opinion

Opinion: Ottawa urged to play greater economic role

They decide which stores will have to shut down, who can stay open and under what conditions, who gets wage support, who gets loans, who gets bailed out, who is left to survive on their own.

The hands of governments are everywhere in the economy during the pandemic. And it’s becoming obvious that they’re not going away – even when we start to recover.

With vaccines slowly being distributed across the country and the prospects of freedom inching closer, federal planning for the recovery has started in earnest, with an important budget on the horizon and widespread consultations in the works.

While federal involvement in the economy will look a lot different in the recovery stage than it does in the midst of the brutal second wave, it will be omnipresent all the same.

And for the most part, that seems to be just fine with many business leaders. In fact, they’re inviting it.

“It is time for government, with an industrial policy, to support the overall direction” of the Canadian private sector, says Monique Leroux, the former CEO of Desjardins Group and now chair of the Industry Strategy Council, a group of top business leaders asked by the federal government to advise it on how to handle the economic side of the pandemic.

The council has been talking throughout the pandemic to businesses large and small in all corners of the country, advising senior government officials and cabinet ministers in real time how to tweak business supports, how to help labour, and how to safely restart the economy even as the coronavirus rages.

Now, it has set out a longer-term strategy to pull Canada out of its funk and make sure the path to recovery shakes us out of the complacency of the past.

But unlike the inclination from the private sector of previous eras to shove government out of the way and let unfettered capitalism thrive, they want to see government as a full-fledged partner.

“The concept is to bring a strong portfolio of public investments and private investment in a kind of renewed partnership between government, Canadian companies and pension funds and financial institutions in Canada to fully position our leadership in the world, (in areas) where we think Canada as a middle-sized country could make a difference,” Leroux said in an interview. “That’s the rationale.”

This doesn’t come out of the blue.

The United States and the United Kingdom are doing it, Germany and Israel are doing it, China and South Korea too.

The protectionist tendencies of U.S. President Donald Trump prompted a doubling down on government involvement in economic direction in countries around the world.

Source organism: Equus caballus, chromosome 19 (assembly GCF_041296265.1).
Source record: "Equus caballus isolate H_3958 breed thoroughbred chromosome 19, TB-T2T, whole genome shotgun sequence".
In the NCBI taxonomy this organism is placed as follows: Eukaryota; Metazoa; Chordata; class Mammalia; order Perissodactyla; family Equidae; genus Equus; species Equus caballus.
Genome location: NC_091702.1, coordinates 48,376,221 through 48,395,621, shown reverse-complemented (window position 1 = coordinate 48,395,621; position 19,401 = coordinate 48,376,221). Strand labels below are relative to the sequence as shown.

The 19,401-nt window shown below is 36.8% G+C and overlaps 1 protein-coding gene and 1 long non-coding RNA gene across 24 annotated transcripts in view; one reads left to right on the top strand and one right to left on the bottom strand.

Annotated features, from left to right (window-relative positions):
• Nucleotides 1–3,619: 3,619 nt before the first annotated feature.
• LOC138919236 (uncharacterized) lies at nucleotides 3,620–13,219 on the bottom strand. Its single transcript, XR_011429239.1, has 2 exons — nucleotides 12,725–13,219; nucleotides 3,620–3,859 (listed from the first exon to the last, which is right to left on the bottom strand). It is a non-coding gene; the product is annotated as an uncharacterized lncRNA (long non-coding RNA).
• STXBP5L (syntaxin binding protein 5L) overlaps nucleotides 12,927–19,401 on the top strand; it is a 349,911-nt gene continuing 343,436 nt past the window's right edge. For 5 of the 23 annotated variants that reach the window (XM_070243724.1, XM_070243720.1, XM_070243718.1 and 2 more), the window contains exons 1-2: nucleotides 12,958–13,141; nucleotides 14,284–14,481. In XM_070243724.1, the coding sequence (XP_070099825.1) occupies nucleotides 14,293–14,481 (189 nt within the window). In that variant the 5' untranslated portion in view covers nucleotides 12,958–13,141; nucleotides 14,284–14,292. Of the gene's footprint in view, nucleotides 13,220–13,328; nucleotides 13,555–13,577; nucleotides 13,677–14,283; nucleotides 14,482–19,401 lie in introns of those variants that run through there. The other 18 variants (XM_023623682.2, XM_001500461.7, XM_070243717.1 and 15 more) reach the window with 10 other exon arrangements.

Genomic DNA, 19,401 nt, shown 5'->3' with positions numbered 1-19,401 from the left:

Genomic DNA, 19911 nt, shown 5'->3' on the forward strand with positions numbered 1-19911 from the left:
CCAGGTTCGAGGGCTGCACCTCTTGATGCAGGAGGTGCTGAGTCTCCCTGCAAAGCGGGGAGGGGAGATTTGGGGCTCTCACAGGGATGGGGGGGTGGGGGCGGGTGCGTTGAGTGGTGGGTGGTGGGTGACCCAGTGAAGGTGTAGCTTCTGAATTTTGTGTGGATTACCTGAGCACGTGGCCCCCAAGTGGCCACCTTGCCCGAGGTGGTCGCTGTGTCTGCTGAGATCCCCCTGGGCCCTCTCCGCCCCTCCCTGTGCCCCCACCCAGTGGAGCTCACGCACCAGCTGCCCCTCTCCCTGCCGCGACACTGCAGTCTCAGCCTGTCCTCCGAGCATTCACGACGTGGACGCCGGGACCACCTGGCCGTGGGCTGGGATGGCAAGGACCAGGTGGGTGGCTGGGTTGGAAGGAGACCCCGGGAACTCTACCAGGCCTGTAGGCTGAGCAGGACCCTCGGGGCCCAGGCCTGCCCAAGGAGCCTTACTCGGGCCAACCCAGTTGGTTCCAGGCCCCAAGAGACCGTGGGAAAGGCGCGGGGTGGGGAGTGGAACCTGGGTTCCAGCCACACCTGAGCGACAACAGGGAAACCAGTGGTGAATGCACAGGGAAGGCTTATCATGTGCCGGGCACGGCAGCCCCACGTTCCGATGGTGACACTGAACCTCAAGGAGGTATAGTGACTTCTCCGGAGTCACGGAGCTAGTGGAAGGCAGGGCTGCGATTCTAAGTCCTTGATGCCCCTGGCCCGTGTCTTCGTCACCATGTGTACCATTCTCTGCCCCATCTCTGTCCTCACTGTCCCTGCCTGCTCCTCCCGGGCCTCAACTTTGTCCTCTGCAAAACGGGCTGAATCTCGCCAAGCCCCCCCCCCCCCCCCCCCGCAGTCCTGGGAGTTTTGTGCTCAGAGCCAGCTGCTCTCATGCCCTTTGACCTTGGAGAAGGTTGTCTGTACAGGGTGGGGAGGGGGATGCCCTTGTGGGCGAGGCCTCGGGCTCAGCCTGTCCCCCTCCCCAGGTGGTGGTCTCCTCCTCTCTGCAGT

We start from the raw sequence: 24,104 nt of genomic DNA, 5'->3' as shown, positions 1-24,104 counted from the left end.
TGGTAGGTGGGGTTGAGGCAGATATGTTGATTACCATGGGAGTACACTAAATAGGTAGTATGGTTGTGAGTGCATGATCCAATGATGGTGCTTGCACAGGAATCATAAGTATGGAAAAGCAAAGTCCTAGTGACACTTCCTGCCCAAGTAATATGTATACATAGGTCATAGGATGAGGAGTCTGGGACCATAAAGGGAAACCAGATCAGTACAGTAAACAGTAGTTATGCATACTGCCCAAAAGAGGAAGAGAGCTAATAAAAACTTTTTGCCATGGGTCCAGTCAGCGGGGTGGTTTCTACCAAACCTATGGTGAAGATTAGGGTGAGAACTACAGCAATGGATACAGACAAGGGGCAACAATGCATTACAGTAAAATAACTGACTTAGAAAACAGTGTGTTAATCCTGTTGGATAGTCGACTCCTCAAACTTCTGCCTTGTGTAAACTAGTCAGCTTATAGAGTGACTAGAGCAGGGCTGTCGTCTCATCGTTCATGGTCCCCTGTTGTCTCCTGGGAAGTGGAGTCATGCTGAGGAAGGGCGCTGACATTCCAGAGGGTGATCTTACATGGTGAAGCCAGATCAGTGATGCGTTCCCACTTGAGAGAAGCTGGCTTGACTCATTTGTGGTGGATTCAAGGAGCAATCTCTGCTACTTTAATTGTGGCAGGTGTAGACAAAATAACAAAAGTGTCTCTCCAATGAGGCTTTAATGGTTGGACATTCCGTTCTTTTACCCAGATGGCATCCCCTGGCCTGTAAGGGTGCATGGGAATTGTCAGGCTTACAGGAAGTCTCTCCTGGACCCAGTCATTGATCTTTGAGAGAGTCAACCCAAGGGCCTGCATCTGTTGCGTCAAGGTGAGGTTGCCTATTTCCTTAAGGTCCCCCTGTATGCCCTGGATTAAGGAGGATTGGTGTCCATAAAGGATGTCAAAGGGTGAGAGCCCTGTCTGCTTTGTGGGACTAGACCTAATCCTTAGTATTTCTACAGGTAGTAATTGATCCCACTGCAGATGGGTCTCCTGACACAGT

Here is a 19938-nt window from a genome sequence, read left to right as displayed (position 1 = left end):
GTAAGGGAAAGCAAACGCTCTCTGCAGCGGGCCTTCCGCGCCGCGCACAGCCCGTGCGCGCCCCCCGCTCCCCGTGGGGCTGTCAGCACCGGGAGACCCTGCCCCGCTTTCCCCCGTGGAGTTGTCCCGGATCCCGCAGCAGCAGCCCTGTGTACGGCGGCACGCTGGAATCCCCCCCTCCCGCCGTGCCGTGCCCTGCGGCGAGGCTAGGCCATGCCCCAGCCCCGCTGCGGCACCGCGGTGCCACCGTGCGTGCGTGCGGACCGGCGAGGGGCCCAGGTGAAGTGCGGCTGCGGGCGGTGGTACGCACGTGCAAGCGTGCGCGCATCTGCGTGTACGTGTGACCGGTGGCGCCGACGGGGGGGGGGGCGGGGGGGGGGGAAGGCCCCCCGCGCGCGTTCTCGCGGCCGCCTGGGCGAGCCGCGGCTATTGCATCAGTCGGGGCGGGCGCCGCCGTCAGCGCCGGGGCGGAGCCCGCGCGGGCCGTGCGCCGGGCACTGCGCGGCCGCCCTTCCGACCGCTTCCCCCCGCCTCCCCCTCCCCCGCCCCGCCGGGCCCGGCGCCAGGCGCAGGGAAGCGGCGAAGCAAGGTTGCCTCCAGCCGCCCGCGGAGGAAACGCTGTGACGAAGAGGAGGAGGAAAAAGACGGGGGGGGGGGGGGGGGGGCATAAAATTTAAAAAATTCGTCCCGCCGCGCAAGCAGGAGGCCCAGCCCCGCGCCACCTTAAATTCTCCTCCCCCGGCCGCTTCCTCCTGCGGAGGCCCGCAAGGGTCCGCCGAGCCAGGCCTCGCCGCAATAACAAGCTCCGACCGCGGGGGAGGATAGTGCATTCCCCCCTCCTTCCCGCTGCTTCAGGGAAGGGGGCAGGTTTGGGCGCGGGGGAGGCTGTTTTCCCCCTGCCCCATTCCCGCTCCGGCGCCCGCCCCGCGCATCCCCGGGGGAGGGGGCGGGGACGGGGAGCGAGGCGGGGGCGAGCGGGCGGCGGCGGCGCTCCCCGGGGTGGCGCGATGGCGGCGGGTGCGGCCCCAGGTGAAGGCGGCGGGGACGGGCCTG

And then came the pandemic, showing countries in no uncertain terms that governments needed to be activist and even aggressive to ensure they have adequate medical supplies and vaccines.

But Leroux’s network told her that Ottawa’s involvement can’t just end with vaccines. Instead, it needs to become more strategic – and government insiders across the board have heard the appeal.

At first, the government’s involvement will come in the form of stimulus – up to $100 billion that Finance Minister Chrystia Freeland has already set aside to repair the damage caused by the pandemic. Training, infrastructure and other time-limited spending will form the bulk of the stimulus package – standard fare in the wake of recessions.

But the government has signalled on many fronts that it won’t stop there. Freeland has indicated she will actively push Canada’s digital prowess.

Leroux’s council also wants to see federal support for leveraging data and intellectual property, ramping up the agri-food sector and promoting advanced manufacturing. We’ve heard similar recommendations from the likes of the Business Council of Canada and the economic advisory council to former finance minister Bill Morneau, led by Dominic Barton, now-ambassador to China.

There’s every indication that the government is all ears.

But what if the government chooses wrong? Fans of a modern industrial strategy say they’re not advocating for government to pick winners. Rather, they say Ottawa spends billions every year on all sorts of incentives and subsidies for businesses. Instead of spending willy-nilly, they should have a strategy that pushes companies to be more competitive in the areas we are already good at.

It’s high risk. If governments, the financial sector and companies alike make the wrong bet, we will have wasted many billions of public and private money on mediocrity rather than excellence. But if they bet right, we’ll have jobs and profits for the next generation.

It looks like it’s a bet they’re all increasingly willing to take.

Heather Scoffield is a National Affairs writer.

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